How do I design a brochure

How to Make Strong Brochures - Content and Concept Tips

Despite the website, newsletter & Co: Brochures still have a permanent place among marketing tools. And rightly so. Because unlike the ephemeral online media, brochures with a well thought-out concept and informative content have lasting value. They give weight to the statements of a company and describe the offer in a condensed form. They also give a company a visual dimension: a well-designed brochure conveys a well-run organization.

And: In contrast to sales letters or advertisements, a potential customer picks up the brochure for a specific reason. Be it because he ordered it or because it was presented to him at the exhibition stand. This means that he is basically ready to deal with the brochure - a fact that you should definitely take advantage of by designing it in an appealing way.

The following tips will help you write a strong brochure:

Put the most important selling point at the beginning the brochure - ideally right on the cover. Because: the readers are in a hurry. Based on the title, you decide whether to continue reading or not.

Emphasize the benefits of your product, not its properties. The latter merely describe how a product works and what it looks like. However, what counts for the customer is the benefit. So make it clear to the reader what your product can do for them.

Just stick to the formula “FAB”: features, advantages, benefits.

An example:

  • Airbags are present in almost every car (feature).
  • They make driving safer (advantage).
  • This in turn protects the occupants and can save lives (benefit).

If you really don't know why people buy your product - just ask them. Either in informal discussions or by means of a questionnaire. This will help you find out the value proposition that you should definitely highlight in the brochure. Above all, emphasize product advantages that distinguish you from other providers and make them unique in the eyes of customers.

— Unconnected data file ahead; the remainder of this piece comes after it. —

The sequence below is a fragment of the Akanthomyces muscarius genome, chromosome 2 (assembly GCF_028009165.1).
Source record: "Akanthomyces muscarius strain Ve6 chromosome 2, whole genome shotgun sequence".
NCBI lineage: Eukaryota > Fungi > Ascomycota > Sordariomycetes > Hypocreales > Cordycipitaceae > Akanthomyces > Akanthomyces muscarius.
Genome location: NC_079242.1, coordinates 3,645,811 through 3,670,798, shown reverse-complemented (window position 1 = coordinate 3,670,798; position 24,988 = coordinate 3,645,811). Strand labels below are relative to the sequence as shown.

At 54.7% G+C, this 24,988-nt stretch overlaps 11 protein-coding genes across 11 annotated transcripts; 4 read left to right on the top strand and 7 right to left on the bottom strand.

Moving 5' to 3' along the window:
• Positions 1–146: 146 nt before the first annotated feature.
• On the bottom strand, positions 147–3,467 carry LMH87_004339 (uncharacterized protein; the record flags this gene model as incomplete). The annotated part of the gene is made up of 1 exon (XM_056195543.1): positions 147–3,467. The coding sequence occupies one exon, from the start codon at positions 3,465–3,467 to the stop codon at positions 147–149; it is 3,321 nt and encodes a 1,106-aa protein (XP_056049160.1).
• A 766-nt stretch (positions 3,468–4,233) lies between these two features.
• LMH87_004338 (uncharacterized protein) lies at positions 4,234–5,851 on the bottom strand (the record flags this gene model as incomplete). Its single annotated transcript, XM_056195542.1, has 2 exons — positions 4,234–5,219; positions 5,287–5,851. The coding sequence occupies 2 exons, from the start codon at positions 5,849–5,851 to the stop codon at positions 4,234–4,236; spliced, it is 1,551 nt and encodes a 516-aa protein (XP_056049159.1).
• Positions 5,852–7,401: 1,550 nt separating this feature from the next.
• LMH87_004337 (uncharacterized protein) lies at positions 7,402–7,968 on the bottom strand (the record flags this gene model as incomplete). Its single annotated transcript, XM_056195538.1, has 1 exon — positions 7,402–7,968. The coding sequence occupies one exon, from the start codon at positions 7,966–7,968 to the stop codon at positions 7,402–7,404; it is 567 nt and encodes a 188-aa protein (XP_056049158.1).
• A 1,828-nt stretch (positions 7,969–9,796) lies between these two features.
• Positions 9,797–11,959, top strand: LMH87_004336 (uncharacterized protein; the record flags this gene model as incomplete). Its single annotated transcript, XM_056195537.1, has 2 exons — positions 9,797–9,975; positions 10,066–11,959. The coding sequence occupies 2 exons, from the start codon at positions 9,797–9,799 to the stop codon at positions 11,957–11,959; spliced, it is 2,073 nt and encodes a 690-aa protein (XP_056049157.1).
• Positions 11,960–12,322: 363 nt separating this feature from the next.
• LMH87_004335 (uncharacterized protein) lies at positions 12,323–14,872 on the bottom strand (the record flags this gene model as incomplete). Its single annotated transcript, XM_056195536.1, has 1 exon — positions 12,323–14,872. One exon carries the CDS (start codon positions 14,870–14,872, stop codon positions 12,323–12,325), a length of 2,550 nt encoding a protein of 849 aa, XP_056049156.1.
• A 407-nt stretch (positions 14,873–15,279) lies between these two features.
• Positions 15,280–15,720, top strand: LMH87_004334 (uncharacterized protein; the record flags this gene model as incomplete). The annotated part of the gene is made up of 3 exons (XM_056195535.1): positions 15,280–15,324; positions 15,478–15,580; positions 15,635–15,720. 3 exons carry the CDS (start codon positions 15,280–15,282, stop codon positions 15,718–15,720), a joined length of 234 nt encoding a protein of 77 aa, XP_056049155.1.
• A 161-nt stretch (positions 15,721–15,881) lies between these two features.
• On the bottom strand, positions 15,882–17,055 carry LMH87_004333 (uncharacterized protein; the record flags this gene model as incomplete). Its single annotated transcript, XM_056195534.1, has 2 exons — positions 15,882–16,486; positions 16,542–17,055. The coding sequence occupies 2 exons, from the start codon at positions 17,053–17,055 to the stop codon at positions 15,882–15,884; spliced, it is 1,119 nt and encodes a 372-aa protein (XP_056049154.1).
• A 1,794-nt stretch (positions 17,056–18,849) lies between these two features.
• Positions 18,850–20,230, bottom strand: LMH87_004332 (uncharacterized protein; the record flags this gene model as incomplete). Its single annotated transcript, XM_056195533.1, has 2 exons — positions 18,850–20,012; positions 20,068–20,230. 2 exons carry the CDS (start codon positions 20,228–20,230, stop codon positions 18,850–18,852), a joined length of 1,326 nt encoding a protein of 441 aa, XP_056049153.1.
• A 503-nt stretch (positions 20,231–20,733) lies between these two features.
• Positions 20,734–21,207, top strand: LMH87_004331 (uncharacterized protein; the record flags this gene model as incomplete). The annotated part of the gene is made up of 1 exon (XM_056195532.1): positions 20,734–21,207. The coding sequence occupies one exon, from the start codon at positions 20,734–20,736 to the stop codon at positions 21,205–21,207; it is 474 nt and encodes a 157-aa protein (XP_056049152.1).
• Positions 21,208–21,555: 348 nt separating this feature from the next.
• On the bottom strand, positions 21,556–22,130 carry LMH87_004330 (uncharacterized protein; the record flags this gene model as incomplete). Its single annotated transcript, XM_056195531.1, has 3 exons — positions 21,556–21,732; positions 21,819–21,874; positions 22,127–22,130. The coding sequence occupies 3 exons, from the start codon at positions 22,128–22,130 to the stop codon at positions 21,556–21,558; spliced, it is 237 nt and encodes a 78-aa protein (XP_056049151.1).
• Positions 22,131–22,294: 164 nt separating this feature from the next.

Define your target audience precisely, their worries and needs. Then show how you can satisfy those customer requests. This makes the content and concept interesting, the reader remains attentive and open.

If you are not sure what belongs in a brochure: Just write down the typical customer inquiries. Answer them and you already have a basis for the content design. If you want, you can also structure the text as a series of questions and answers.

Avoid the "we" form, always address the reader directly. Do not write: “Our product works fully automatically”, but “You save a lot of time if you use our product”. Try to avoid the words "I" and "we" as much as possible.

Imagine the typical representative of your target group visually and write for him. This makes the style more personal and lively; You avoid dry technical language. Write simply and clearly, do not overwhelm the reader with unimportant details. Divide the text into clear paragraphs and work with easily readable lists or info boxes.

Write short headingsthat get straight to the point and highlight customer benefits. This also assumes that you have a thorough understanding of the needs and problems of your customers.

Use testimonials - they underline your credibility. When readers learn how you could make a customer more successful, they'll be more open to your sales messages. But only use real testimonials, fakes are taboo.

Show, don’t tell - You should base your brochure concept on this principle. That means: don't tell the reader what they think of your company - prove it to them. For example through case studies. These illustrate how to solve customer problems. Show what is behind your "outstanding service", the "effective solutions" or the "technical competence". Tell instructive stories and avoid boring empty phrases.

Don't use short-lived information, otherwise you will have to print a new brochure soon. This applies to the names of contact persons, but also to pictures of employees.

Make the content as informative as possible. Because the reader should continue to use them to look up and not throw them away straight away. For example, you can cite current market studies, bring out excerpts from specialist articles or give an outlook on the future development of your industry.

Another important tip for the concept: A brochure must contain all of the information that is critical to selling - it should be a complete sales tool. Don't assume that you can fit in missing content in a later sales pitch.

CONCLUSION

These recommendations will show you how to create a successful brochure and how to take advantage of its benefits. With a well thought-out concept and useful content, you can turn your product or company brochure into a powerful marketing tool. Show that you understand and solve your customers' needs and problems. Because that's the best selling point.

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